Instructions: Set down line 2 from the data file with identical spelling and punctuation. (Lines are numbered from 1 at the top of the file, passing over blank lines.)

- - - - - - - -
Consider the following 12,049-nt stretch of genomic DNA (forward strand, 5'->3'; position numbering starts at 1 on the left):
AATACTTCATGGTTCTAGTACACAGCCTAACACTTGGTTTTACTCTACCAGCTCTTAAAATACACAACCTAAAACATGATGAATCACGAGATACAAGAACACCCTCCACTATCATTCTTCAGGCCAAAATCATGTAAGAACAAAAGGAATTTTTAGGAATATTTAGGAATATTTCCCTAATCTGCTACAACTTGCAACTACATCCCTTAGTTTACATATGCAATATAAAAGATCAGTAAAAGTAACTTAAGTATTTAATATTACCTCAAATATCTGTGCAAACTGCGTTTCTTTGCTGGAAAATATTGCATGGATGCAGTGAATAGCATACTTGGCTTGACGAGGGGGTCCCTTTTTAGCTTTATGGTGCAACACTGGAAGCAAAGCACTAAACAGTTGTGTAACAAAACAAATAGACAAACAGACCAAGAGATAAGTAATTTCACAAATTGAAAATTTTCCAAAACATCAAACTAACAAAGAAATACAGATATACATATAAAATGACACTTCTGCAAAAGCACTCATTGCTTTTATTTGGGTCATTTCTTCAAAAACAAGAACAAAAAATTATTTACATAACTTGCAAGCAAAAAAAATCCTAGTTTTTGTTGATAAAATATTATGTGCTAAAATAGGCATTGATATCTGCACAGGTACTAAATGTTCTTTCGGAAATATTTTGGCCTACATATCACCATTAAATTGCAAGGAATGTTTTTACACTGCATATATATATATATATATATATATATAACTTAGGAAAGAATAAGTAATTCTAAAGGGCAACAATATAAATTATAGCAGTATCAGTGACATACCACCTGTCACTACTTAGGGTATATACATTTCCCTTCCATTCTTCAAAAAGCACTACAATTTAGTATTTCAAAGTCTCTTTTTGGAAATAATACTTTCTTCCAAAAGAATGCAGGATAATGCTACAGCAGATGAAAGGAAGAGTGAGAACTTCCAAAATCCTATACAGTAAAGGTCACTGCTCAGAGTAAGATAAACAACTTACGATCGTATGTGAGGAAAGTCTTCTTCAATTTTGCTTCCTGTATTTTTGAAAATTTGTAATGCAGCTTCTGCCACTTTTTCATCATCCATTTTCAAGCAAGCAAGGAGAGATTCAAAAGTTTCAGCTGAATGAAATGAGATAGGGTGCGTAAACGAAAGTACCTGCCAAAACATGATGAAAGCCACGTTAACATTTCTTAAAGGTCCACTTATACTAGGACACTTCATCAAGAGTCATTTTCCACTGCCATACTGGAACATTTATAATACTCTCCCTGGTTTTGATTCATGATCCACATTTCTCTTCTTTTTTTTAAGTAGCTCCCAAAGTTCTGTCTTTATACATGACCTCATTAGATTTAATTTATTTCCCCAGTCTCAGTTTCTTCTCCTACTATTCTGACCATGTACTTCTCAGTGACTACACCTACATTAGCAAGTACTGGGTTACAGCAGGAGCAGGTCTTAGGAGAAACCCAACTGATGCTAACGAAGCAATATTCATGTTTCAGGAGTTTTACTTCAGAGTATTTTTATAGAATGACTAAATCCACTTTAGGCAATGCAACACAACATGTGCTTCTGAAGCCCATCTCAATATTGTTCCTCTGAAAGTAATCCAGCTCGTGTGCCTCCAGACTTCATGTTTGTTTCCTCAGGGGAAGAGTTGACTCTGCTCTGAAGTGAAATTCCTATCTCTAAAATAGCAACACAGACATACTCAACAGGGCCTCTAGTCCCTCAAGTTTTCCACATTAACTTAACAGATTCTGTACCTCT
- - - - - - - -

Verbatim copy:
AATACTTCATGGTTCTAGTACACAGCCTAACACTTGGTTTTACTCTACCAGCTCTTAAAATACACAACCTAAAACATGATGAATCACGAGATACAAGAACACCCTCCACTATCATTCTTCAGGCCAAAATCATGTAAGAACAAAAGGAATTTTTAGGAATATTTAGGAATATTTCCCTAATCTGCTACAACTTGCAACTACATCCCTTAGTTTACATATGCAATATAAAAGATCAGTAAAAGTAACTTAAGTATTTAATATTACCTCAAATATCTGTGCAAACTGCGTTTCTTTGCTGGAAAATATTGCATGGATGCAGTGAATAGCATACTTGGCTTGACGAGGGGGTCCCTTTTTAGCTTTATGGTGCAACACTGGAAGCAAAGCACTAAACAGTTGTGTAACAAAACAAATAGACAAACAGACCAAGAGATAAGTAATTTCACAAATTGAAAATTTTCCAAAACATCAAACTAACAAAGAAATACAGATATACATATAAAATGACACTTCTGCAAAAGCACTCATTGCTTTTATTTGGGTCATTTCTTCAAAAACAAGAACAAAAAATTATTTACATAACTTGCAAGCAAAAAAAATCCTAGTTTTTGTTGATAAAATATTATGTGCTAAAATAGGCATTGATATCTGCACAGGTACTAAATGTTCTTTCGGAAATATTTTGGCCTACATATCACCATTAAATTGCAAGGAATGTTTTTACACTGCATATATATATATATATATATATATATAACTTAGGAAAGAATAAGTAATTCTAAAGGGCAACAATATAAATTATAGCAGTATCAGTGACATACCACCTGTCACTACTTAGGGTATATACATTTCCCTTCCATTCTTCAAAAAGCACTACAATTTAGTATTTCAAAGTCTCTTTTTGGAAATAATACTTTCTTCCAAAAGAATGCAGGATAATGCTACAGCAGATGAAAGGAAGAGTGAGAACTTCCAAAATCCTATACAGTAAAGGTCACTGCTCAGAGTAAGATAAACAACTTACGATCGTATGTGAGGAAAGTCTTCTTCAATTTTGCTTCCTGTATTTTTGAAAATTTGTAATGCAGCTTCTGCCACTTTTTCATCATCCATTTTCAAGCAAGCAAGGAGAGATTCAAAAGTTTCAGCTGAATGAAATGAGATAGGGTGCGTAAACGAAAGTACCTGCCAAAACATGATGAAAGCCACGTTAACATTTCTTAAAGGTCCACTTATACTAGGACACTTCATCAAGAGTCATTTTCCACTGCCATACTGGAACATTTATAATACTCTCCCTGGTTTTGATTCATGATCCACATTTCTCTTCTTTTTTTTAAGTAGCTCCCAAAGTTCTGTCTTTATACATGACCTCATTAGATTTAATTTATTTCCCCAGTCTCAGTTTCTTCTCCTACTATTCTGACCATGTACTTCTCAGTGACTACACCTACATTAGCAAGTACTGGGTTACAGCAGGAGCAGGTCTTAGGAGAAACCCAACTGATGCTAACGAAGCAATATTCATGTTTCAGGAGTTTTACTTCAGAGTATTTTTATAGAATGACTAAATCCACTTTAGGCAATGCAACACAACATGTGCTTCTGAAGCCCATCTCAATATTGTTCCTCTGAAAGTAATCCAGCTCGTGTGCCTCCAGACTTCATGTTTGTTTCCTCAGGGGAAGAGTTGACTCTGCTCTGAAGTGAAATTCCTATCTCTAAAATAGCAACACAGACATACTCAACAGGGCCTCTAGTCCCTCAAGTTTTCCACATTAACTTAACAGATTCTGTACCTCT